NEW ORLEANS (WVUE) - The coronavirus pandemic forced a crucial annual holiday event in Jefferson Parish to change, but organizers say the message of Feed the Multitudes remains the same. Victory Church in Metairie welcomed hundreds of people in need with a special drive-thru addition.
“We want to spread a message of hope,” said Co-Pastor Paris Bailey.
Feed the Multitudes has become a 4th of July tradition over the years at Victory church on Airline Dr., with free games, live music, and food and groceries for those in need, however this year, due to the pandemic, the event was transformed.
“People are coming onto the property. We have three stations where they get snowballs, drinks, they’re going to get hot meals with barbecue chicken, grilled chicken, jambalaya, corn on the cobb. We’re giving out watermelons to every car,” Senior Pastor Frank Bailey said.
The church said the restrictions did present challenges, but canceling the event never entered their mind.
“Because the reason we do it is because people are always in need, now so more than ever, so we wanted to find a way to get supplies into people’s hands, and also having a diversion for the day,” the senior pastor said. “Some fun and entertainment, so we have music here all day long that they can enjoy in their cars as they come by.”
As dozens of cars lined up for blocks down airline, bailey says they had more than enough provisions to go around thanks to many people who stepped up in the community, including a new face from the Salvation Army.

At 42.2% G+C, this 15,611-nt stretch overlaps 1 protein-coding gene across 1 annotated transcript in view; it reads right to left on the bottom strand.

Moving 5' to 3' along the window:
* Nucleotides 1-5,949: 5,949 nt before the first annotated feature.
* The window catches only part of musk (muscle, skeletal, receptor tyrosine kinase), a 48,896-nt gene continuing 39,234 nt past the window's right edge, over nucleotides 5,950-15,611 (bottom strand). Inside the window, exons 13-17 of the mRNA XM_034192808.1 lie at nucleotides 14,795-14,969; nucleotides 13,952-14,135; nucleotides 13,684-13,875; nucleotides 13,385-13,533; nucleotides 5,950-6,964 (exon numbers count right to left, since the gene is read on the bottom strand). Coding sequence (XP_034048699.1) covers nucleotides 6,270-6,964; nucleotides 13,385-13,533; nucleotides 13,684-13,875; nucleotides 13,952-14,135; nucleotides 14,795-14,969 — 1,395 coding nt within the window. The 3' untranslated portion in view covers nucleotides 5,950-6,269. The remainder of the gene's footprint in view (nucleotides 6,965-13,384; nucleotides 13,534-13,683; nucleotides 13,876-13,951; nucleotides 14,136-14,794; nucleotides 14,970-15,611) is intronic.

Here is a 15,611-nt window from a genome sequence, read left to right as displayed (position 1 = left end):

“My family and I, we just moved here about two weeks ago, but we found out about Feed the Multitudes,” Salvation Army Area Commander Major Chris Thornhill said.
The Salvation Army has partnered with victory church for years, but newcomer Thornhill said he made his first order of business to up the ante for this 4th of July event.
“One of my first days in the office, I get a phone call. I have two tractor trailers full of food, well it kind of just seems like that spiritual moment for us that this is what we need to do,” he said.
The church thanked him for those efforts.
“We improvised and that’s really what I think 2020 is about, because things might be taken away from us, but you know what through that we can work through this is as a nation, as a people,” Senior Pastor Bailey said.